I am trained as a couple therapist, in keeping with my strong belief that relationships are central in people’s lives. Intimate relationships can provide life’s deepest comforts and pleasures, and they can also cause pain. Couples often come to therapy when they have tried and failed to fix broken patterns of relating. They both have the same needs for closeness, understanding, appreciation and support, but have lost the ability to respond to those needs in each other.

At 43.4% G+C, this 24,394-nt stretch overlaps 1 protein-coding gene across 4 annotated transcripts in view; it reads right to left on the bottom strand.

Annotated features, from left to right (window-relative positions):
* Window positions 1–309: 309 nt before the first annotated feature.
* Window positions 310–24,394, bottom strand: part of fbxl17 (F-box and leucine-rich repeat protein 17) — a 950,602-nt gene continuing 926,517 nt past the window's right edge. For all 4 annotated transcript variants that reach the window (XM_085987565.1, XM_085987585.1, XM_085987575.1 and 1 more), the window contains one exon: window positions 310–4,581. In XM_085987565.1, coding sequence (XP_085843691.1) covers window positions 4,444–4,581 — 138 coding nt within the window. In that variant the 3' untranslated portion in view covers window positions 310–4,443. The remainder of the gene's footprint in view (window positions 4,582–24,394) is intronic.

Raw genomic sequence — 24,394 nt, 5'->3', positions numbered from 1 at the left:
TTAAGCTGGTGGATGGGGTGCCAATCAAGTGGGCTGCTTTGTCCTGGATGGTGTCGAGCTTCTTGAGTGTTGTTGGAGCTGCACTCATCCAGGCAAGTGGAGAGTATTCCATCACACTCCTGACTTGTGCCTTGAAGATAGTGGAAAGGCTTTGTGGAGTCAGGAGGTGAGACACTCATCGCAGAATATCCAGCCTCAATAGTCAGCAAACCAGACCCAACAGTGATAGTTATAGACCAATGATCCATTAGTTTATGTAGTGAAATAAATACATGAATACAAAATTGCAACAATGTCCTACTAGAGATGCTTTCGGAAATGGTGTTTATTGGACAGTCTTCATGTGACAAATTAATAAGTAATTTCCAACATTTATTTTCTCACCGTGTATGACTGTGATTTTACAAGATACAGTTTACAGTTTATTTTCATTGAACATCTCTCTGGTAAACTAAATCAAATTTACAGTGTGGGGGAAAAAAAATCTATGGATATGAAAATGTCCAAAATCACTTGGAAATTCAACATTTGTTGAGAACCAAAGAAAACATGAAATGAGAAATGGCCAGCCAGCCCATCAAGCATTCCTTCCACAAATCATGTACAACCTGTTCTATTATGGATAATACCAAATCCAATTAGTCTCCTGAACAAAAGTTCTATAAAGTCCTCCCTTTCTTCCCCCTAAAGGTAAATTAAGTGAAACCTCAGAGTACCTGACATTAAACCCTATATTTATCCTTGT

One or both partners may feel anger, hurt, betrayal, despair, alienation or stagnation. There could be many reasons why the relationship has arrived at this point. Conflicts with extended family, the pressures of work and child-rearing, and health problems are just a few of the potential external stressors. Many other issues within the dynamic of the relationship can lead to the inability to hear and respond to each other. The goal is to understand what went wrong, and then find a way back toward communicating without blame, rediscovering ways to feel compassion and connection when those feelings have been strained or lost.